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Face to Face Needed for Results: Not Hope

Posted On 2022-04-05 00:00:00


April 05, 2022

Face to Face Needed for Results: Not Hope

Joint press release from the Hon. Candice Bergen, P.C., M.P., Natural Resource Critic and the Hon. Gerry Ritz, P.C., M.P., International Trade Critic both members of the Canada-China Legislative Association regarding Canadian canola exports and China’s new foreign material standard.

OTTAWA – Part of the bilateral meetings last week in China saw the Canada-China Legislative Association (CCLA) meet with representatives of the Ministry of Agriculture and the General Administration of Quality Supervision, Inspection and Quarantine (AQSIQ) on dockage issues related to canola.

When the federal Agriculture Minister Lawrence MacAulay was asked last month about the new standards fast approaching, he stated to media: “Hopefully, it will be resolved.” He admitted that no Canadian minister had yet discussed the issue with a Chinese counterpart, adding that communication is between CFIA and AQSIQ officials.

“I found it ridiculous when I heard the Minister’s approach was hands off and that a resolution was based on hope,” said Gerry Ritz. “We have faced these non-tariff trade barriers before, whether it’s with maximum residue limits or low level presence, these matters take face to face meetings to resolve and can’t be done through embassies and bureaucrats,” added MP Ritz.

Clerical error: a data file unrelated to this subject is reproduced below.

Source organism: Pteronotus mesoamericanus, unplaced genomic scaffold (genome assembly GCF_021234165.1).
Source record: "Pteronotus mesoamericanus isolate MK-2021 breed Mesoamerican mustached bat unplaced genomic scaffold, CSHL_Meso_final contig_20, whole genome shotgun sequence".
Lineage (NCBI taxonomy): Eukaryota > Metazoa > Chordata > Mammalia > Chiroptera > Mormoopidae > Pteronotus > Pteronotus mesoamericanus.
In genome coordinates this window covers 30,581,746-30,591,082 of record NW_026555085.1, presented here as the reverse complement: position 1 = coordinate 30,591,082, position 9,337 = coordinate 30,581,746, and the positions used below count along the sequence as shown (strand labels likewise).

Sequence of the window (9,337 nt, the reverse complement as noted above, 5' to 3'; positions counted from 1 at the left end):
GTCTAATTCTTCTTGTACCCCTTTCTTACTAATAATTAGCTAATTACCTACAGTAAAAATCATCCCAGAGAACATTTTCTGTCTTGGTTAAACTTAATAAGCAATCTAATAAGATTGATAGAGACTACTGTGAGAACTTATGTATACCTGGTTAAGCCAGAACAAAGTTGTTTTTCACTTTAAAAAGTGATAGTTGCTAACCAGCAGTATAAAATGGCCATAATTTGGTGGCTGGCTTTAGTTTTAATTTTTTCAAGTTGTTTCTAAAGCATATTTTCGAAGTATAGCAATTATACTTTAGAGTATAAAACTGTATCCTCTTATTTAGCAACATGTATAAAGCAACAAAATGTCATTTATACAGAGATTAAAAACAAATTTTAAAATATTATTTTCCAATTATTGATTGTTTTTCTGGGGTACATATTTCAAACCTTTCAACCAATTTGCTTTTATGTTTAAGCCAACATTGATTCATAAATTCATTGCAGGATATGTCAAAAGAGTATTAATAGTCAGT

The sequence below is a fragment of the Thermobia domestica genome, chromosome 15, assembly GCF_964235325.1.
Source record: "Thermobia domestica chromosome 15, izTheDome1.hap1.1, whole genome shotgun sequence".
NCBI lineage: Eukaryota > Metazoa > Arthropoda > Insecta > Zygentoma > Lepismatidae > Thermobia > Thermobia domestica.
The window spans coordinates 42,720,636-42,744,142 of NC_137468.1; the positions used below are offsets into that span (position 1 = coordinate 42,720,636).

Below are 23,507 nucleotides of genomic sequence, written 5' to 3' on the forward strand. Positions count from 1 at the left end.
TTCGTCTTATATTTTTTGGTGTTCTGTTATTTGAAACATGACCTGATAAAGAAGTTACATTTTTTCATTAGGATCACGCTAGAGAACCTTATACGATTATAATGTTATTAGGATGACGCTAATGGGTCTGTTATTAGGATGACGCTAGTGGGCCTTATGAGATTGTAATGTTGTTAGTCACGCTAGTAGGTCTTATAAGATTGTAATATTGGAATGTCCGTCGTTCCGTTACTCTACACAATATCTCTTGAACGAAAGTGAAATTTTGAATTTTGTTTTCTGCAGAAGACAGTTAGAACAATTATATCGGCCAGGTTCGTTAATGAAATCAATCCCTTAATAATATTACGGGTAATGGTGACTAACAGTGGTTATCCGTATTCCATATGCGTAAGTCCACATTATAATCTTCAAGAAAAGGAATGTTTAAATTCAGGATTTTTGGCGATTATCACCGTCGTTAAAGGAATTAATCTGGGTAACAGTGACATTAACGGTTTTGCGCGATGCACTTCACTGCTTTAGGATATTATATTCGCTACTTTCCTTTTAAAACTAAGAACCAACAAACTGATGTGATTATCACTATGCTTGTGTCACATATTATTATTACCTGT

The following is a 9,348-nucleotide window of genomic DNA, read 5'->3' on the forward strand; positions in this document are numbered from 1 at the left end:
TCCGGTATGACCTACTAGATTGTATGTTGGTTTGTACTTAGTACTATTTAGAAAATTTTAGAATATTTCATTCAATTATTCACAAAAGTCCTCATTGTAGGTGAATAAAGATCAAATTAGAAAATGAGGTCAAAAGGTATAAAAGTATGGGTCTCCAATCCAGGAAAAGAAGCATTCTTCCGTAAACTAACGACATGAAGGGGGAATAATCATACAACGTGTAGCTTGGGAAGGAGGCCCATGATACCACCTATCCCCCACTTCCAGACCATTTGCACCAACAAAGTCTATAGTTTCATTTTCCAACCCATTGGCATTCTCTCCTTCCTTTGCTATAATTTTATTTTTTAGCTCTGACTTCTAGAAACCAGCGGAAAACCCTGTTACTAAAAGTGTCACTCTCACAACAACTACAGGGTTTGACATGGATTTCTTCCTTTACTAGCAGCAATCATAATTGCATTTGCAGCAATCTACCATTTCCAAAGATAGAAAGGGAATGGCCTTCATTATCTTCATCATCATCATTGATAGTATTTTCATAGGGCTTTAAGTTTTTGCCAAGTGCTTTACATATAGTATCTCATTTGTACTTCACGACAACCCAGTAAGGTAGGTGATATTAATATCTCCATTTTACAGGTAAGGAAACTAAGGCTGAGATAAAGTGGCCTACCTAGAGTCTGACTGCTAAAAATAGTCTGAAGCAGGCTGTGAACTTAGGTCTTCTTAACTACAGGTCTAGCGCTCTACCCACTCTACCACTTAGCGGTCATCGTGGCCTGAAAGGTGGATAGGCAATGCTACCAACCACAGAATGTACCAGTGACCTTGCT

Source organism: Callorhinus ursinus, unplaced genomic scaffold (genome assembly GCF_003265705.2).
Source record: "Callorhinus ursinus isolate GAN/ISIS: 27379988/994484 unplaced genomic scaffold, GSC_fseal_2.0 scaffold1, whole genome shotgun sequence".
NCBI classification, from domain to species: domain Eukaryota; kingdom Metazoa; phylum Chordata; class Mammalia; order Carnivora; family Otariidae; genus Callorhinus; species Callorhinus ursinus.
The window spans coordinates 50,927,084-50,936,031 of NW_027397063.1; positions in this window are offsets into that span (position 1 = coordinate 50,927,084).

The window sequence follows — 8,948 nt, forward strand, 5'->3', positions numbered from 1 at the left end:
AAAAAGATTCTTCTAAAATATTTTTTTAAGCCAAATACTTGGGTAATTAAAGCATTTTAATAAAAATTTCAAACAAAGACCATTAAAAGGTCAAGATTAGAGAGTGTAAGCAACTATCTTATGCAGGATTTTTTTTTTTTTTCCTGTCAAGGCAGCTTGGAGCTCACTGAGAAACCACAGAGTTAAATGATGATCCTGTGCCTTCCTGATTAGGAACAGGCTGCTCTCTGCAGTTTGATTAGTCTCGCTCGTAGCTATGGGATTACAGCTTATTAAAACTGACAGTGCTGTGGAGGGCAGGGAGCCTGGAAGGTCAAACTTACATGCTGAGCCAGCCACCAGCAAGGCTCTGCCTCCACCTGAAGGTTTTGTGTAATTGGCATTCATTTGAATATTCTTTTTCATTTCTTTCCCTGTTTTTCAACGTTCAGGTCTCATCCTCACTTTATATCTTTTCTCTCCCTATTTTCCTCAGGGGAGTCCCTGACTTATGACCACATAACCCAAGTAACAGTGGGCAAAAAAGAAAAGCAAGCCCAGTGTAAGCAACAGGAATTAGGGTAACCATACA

The current standard for allowable dockage is between 2.0 to 2.5 per cent in canola shipments exported from Canada to China, with the new 1 per cent standard scheduled to begin on April 1st. The change was due to unfounded concerns of the possible transmission of blackleg disease. However, the Canola Council of Canada says there is no significant risk of spreading the disease through foreign material.

“It was a meeting we pushed hard for and that needed to happen since the AQSIQ announced the change in rules for foreign material standards in canola,” said Candice Bergen. “These decisions need to be made using international science based standards and we needed to make that point on behalf of Canadian farmers,” stated MP Bergen.

Since last week’s productive meeting between the CCLA and AQSIQ, authorities have agreed to a September 1st implementation date instead, allowing the Canola Council more time for research to confirm its position.



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